The (other) RSSI Threshold

To facilitate the use of a shared physical channel, a repeater in an IP Site Connect; Capacity Plus  or Linked Capacity Plus system, will monitor its RX frequency and will not transmit if the RSSI from signals from another radio system is greater than a configurable threshold. This ensures that the system will not use a channel if another nearby system is currently using that channel.

This RSSI threshold is CPS configurable anywhere between -40dBm and -130dBm. The threshold should be chosen wisely as:
  • Setting it too low may result in interference from background noise inhibiting a repeater from transmitting. 
  • Setting it too high may result in a channel being used while interference is present. In Capacity Plus and Linked Capacity Plus systems, this would result in data messages and call setup requests being missed.

RSSI Threshold in a Capacity Plus or Linked Capacity Plus Channel.

While setting up the system, or performing a FAT, the RSSI Threshold can be set to -40dBm. Once deployed on site, the RSSI Threshold should be set to a reasonable value, based on the average noise level on site. Setting the the RSSI Threshold to this high value, while setting up and testing in the laboratory, will eliminate RSSI Threshold  as a root cause for the system failing to operate as expected.

RSSI Threshold in a Conventional Channel.

Using RDAC, one can measure the average signal level, under no traffic conditions, on the repeater channel. It is important to only consider the RSSI Threshold while there is no traffic on the channel. It is also important to observe the RSSI Threshold over several minutes to ensure a reliable "noise floor" value is obtained. Once this is done, the RSSI Threshold can be set  to 10dB above this "noise floor". It can also be tweaked at a later stage if anything changes.


  1. Hi

    What about Connect Plus and the other RSSI Threshold?

    1. I don't think this is used.
      Then again I must also confess to not being a Connect Plus expert.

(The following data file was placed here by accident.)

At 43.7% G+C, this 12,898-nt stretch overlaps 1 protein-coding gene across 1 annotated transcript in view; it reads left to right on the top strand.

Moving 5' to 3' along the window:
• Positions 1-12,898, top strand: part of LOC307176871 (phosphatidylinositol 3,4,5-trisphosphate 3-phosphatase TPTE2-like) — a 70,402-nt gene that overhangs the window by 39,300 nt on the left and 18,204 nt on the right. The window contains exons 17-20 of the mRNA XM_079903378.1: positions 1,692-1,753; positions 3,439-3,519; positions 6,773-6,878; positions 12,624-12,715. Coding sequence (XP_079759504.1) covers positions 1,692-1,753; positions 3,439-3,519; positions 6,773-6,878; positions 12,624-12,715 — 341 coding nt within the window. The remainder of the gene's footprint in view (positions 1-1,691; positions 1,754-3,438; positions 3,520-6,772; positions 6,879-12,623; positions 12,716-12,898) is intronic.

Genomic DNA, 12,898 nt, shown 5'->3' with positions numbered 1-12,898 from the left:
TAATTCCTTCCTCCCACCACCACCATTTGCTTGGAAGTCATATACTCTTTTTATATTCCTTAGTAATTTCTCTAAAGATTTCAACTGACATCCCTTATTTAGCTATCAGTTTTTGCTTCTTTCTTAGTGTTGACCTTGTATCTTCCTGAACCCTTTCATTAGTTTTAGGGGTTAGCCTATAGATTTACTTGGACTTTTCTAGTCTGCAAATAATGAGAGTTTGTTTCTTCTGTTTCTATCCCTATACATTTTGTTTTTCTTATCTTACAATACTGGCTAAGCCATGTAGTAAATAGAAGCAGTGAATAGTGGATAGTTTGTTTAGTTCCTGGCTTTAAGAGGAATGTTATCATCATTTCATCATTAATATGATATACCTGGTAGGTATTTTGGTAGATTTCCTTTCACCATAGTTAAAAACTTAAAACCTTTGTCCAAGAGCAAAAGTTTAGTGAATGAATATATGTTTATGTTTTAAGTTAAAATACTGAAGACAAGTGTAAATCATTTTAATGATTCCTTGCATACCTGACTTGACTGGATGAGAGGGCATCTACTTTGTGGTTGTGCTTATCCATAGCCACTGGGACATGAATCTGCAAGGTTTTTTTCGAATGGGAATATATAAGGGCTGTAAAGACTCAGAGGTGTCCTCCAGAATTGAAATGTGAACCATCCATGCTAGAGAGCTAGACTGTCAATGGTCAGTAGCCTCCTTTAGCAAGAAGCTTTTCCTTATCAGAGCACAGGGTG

2. I want to add that this threshold is a real PITA and in one-repeater-per-site systems useless anyway. We operate a world wide network with thousands of such sites, and setting this value too low is a common issue when Motorola repeaters are used. Also people usually do have no clue what to look for when their repeater refuses to repeat, and even experienced people regularly fail in identifying this value as the reason for problems.

    For such installations I only can recommend setting the value to -40 dB. A one-repeater-site anyway has no reason to disable a repeater, because a repeater with noise is better than no repeater at all :)

    1. Actually setting the RSSI threshold to -40dBm will create other problems: some users will not always get a channel grant; data and GPS will not always work; Transmit Interrupt will often fail and possibly some others.

      My recommendation is to always set this to somewhere between 3 and 10dB above the average noise floor. So if the RSSI measured during no traffic is around -125 then set the RSSI threshold to something in the range of -122 to -115dBm.

      Setting the RSSI threshold to -40 only makes sense if the repeaters are all next to each other in a laboratory and you want to test the system functionality. Once this is over, the RSSI threshold must be set to a reasonable value (e.g. -110) and then adjusted accordingly once on site.


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